Brooke was a British poet writing during the World War I years. The Little Dogs Day was written in 1907, three years before Margaret was born. Brooke was 20-years old at the time, and would be dead within eight years.
His and Margaret's lives took somewhat similar paths in their choice of careers, lovers, and death dances. They both died young in French hospitals. Brooke actually died on a French hospital ship moored off the coast of Greece. He'd developed sepsis from an infected mosquito bite. Margaret died in a French hospital in Nice following abdominal surgery to remove an ovarian cyst and her appendix. She was just about fully recovered and ready to be discharged. To prove how great she was doing, she did a can-can kick, dislodging the embolism that had formed in her leg. She died almost instantly. Talk about crazy death dances.
And so, I wanted something to tie in with Margaret. I'd thought maybe to do a poem on dying young, but I wanted something jollier for Margaret. Margaret was crazy about dogs, so I searched out dog poems. I loved The Little Dogs Day right off the bat. I couldn't find the image of this little dog making like Frank Sinatra and doing it his way more appealing.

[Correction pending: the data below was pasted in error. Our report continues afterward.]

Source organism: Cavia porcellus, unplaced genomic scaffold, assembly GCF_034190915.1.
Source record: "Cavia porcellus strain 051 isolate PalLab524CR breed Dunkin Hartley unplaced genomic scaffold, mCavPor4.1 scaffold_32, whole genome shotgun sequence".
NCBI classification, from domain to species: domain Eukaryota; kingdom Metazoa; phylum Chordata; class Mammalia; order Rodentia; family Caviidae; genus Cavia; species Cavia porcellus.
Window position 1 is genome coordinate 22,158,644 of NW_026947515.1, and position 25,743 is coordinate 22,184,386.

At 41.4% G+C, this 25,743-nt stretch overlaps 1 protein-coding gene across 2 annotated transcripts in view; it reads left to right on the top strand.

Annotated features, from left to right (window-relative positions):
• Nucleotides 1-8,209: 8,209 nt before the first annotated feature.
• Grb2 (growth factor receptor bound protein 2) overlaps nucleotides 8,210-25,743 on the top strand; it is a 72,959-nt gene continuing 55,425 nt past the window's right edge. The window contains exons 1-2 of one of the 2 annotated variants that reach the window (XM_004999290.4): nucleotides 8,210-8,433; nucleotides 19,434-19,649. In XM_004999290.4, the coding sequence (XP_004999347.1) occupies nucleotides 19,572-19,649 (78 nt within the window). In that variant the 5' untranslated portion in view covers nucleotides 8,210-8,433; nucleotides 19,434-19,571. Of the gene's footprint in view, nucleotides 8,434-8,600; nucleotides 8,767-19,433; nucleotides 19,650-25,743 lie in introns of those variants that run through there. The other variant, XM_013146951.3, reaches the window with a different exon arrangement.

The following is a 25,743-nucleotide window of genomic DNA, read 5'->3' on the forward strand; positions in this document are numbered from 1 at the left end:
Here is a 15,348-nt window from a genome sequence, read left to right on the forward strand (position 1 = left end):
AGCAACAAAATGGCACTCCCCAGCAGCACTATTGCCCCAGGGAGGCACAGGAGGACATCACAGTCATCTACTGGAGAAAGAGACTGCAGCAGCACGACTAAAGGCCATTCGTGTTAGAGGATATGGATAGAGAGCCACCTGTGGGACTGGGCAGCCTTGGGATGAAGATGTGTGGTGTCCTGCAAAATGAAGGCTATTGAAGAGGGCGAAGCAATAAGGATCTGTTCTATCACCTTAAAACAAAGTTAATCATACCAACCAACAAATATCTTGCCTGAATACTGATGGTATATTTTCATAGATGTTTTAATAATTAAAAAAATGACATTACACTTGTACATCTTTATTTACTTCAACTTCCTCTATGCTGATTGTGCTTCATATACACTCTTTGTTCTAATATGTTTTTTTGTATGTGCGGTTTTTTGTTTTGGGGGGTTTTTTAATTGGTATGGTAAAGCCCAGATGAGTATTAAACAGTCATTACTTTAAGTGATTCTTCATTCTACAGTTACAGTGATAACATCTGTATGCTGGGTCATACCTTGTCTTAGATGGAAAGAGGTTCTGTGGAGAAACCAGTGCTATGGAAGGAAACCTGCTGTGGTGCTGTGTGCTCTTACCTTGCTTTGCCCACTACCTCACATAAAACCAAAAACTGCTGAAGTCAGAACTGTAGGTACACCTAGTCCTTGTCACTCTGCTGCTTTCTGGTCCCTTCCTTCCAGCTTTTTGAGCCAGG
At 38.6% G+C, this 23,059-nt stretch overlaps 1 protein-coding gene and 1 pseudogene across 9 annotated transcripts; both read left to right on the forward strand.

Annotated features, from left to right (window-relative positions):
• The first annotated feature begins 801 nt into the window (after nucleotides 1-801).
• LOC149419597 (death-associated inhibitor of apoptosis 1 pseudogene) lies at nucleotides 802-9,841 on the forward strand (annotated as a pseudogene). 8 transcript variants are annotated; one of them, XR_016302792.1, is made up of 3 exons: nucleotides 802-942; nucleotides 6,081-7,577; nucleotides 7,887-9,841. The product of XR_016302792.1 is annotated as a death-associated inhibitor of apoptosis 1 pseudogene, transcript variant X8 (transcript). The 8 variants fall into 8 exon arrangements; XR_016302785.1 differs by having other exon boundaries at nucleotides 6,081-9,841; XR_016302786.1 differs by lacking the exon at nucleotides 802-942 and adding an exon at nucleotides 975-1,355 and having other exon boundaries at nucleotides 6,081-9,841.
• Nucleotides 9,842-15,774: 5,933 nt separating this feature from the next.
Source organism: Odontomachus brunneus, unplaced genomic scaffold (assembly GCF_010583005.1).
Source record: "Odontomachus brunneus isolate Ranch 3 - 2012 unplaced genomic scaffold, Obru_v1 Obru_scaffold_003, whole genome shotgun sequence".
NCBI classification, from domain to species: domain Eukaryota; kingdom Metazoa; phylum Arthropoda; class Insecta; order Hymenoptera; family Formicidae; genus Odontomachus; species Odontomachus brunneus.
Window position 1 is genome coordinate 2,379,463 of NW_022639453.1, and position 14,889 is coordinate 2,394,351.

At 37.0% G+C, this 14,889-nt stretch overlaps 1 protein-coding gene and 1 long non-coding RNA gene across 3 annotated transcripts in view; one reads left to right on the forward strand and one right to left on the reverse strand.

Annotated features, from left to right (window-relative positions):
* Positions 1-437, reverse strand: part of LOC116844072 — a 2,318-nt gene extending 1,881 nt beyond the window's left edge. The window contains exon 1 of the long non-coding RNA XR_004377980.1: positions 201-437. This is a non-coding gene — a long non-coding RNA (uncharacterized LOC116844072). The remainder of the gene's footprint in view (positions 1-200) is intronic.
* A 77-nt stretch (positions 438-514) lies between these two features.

The Little Dog's Day All in the town were still asleep, When the sun came up with a shout and a leap. In the lonely streets unseen by man, A little dog danced. And the day began. All his life he'd been good, as far as he could, And the poor little beast had done all that he should. But this morning he swore, by Odin and Thor And the Canine Valhalla--he'd stand it no more! So his prayer he got granted--to do just what he wanted, Prevented by none, for the space of one day. "Jam incipiebo, sedere facebo," In dog-Latin he quoth, "Euge! sophos! hurray!" He fought with the he-dogs, and winked at the she-dogs, A thing that had never been heard of before. "For the stigma of gluttony, I care not a button!" he Cried, and ate all he could swallow--and more. He took sinewy lumps from the shins of old frumps, And mangled the errand-boys--when he could get 'em. He shammed furious rabies, and bit all the babies, And followed the cats up the trees, and then ate' em! They thought 'twas the devil was holding a revel, And sent for the parson to drive him away; For the town never knew such a hullabaloo As that little dog raised--till the end of that day. When the blood-red sun had gone burning down, And the lights were lit in the little town, Outside, in the gloom of the twilight grey, The little dog died when he'd had his day.
[Footnote 1: Now we're off] [Footnote 2: I'll make them sit up.]
Join the pack at Tara Smith's A Teaching Life for Poetry Friday.
Then go out and high kick your way through the kind of day you want to have.